By Capital Ortho
How injuries can affect your mental health
It’s no secret that a positive outlook plays a vital role in maintaining your body’s health — both mentally and physically. However, maintaining a positive outlook in the midst of a world that is largely out of our control is not always easy. For many of our patients who are recovering from injuries, maintaining that positive outlook can be even harder.
Whether you’re an athlete, a casual exerciser, a child or someone who realizes their body does not work in the same capacity that it used to, injuries can be devastating.
“Orthopedic injuries are typically traumatic and life-altering, so we try to guide our patients through the process and tell them that God has a plan for them and that this is a part of His plan for their lives,” said Dr. Chad Hosemann, a surgeon at Capital Ortho. “You don’t typically choose to see an orthopedic surgeon unless something is wrong, so oftentimes when we see our patients, they already feel sad, unsure and vulnerable.”
According to the National Institutes of Health, one of the most life-altering experiences for people with injuries is the realization that they are not always in control of their outcomes. This realization can lead to a feeling of being lost. For young people, who tend to have feelings of invincibility, it can be sobering to realize our body’s limitations.
In addition to the pain that comes with the initial injury, recovering from surgery, going through therapy and getting back to a sense of normalcy can feel daunting. In our busy, on-the-go lifestyles, the recovery period that involves slowing down and allowing the body to rest can lead to idle thoughts, loneliness and even depression.
The frustration that comes with recovery is often exacerbated outside of therapy settings and intensified in the places we should feel the safest — our homes. Limitations like not being able to pour your own coffee, put a contact lens in your eye, get up and down stairs, put on clothes by yourself, exercise like you used to, or even drive leave many people feeling frustrated and like a burden.
“Healing takes on many aspects, whether it’s physical, emotional, spiritual or mental,” said Dr. Bradley Kellum, a surgeon at Capital Ortho. “We have seen time and time again how maintaining a positive outlook during the injury and recovery process leads to better short-term and long-term outcomes.”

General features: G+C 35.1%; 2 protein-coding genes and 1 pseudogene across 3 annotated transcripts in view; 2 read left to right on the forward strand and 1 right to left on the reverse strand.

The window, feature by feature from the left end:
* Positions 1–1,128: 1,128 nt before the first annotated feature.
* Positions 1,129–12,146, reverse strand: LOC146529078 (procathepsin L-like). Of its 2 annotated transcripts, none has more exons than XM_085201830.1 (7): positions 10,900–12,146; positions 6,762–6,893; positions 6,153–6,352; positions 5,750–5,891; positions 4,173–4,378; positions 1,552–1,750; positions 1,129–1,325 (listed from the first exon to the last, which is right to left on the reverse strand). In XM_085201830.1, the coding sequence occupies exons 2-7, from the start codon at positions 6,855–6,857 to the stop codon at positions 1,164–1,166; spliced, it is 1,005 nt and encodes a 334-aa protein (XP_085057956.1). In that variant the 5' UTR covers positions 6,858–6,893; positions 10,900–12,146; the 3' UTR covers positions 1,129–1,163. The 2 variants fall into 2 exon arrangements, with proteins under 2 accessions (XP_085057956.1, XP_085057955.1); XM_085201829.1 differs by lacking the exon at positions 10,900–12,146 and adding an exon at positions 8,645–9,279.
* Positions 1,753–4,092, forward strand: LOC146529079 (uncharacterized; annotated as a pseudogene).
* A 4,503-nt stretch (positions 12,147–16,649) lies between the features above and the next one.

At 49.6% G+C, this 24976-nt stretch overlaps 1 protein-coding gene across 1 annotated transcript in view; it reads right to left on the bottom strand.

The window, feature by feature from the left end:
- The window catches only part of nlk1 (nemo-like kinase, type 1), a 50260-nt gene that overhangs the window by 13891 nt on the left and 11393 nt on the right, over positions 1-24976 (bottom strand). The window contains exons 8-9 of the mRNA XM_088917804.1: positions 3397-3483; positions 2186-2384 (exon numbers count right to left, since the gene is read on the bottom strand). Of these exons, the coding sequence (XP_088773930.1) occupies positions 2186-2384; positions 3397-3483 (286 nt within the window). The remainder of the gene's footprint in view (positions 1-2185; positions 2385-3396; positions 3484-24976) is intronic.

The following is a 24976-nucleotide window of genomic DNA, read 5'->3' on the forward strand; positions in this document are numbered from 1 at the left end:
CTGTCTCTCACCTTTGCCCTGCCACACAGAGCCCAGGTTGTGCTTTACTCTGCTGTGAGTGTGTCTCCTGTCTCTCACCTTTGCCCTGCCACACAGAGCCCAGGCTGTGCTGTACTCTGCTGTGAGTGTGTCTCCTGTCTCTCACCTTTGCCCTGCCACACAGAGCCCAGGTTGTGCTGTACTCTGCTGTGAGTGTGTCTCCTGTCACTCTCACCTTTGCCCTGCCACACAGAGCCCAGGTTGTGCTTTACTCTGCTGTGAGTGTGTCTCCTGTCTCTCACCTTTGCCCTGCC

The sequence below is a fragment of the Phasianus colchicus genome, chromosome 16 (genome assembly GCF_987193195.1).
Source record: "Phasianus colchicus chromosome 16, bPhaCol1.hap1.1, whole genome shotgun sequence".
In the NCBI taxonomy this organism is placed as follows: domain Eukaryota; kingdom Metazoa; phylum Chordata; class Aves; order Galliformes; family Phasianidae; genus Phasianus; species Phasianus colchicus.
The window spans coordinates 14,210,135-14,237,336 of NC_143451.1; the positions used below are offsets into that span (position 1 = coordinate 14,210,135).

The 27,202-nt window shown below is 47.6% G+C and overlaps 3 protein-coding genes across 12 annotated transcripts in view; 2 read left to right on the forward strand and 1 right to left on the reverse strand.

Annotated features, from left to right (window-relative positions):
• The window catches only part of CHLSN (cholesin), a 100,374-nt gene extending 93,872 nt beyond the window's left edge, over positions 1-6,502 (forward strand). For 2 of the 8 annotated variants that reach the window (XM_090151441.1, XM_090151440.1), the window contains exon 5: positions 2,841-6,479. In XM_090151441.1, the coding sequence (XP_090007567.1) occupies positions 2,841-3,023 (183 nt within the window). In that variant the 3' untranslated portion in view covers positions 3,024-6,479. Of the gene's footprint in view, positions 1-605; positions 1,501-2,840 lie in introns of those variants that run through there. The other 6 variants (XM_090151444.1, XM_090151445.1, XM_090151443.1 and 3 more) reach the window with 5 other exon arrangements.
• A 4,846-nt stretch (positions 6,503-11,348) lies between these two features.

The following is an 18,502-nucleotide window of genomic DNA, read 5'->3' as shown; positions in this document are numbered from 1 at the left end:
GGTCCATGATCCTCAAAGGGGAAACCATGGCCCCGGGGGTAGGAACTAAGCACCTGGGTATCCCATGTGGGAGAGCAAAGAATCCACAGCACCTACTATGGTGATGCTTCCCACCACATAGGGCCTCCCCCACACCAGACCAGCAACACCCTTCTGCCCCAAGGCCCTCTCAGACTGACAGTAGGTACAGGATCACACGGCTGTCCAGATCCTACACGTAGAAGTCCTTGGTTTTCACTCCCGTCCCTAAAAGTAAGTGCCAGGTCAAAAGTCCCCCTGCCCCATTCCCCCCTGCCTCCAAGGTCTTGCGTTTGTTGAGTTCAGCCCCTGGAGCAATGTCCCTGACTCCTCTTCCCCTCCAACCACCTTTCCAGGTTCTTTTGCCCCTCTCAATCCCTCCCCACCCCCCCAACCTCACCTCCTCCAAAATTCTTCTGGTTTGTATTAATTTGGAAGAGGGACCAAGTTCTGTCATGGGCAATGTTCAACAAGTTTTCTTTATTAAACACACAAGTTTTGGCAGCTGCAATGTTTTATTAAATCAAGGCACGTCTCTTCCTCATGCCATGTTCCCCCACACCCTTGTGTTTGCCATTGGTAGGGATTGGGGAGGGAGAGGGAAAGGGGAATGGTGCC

But what if you’re not recovering from an injury? None of us is jumping for joy at the thought of getting older. For many adults, they can begin to feel “old” when they suffer from regular joint pain or are unable to do things they have always enjoyed. These realizations can affect mental and physical health for years before a person seeks treatment.
There have been numerous studies compiled on the role that physical activity plays in mental and physical health. In fact, according to the National Institutes of Health, exercise improves mental health by reducing anxiety and depression and increasing self-esteem and cognitive function. Unfortunately, recovering from injuries can lead to a cessation of some physical activity until recovery. Limiting physical exercise can lead to weight gain, general tiredness or feelings of sadness for many.
“I’ve seen how hard it is for some patients to recover and the amount of work it takes to do rehab with orthopedic injuries,” said Dr. Matt Futvoye, a surgeon at Capital Ortho. “We each try to encourage our patients and give them the time to be heard and to know that their feelings are validated. We also encourage them that it will get better.”
At the end of the day — whether you are recovering from an injury or experiencing other joint issues — gaining perspective can make all the difference. While it might not feel like it, it is important to remember that what is in the present does not mean it will always be a part of the future. Even if the injury itself has chronic tendencies, patients can find ways to improve their physical health.
Remember, although injuries and ongoing pain are an unwelcome detour in the road of our lives, seeking treatment, remaining dedicated to therapy and maintaining an optimistic outlook are integral to physical and mental recovery.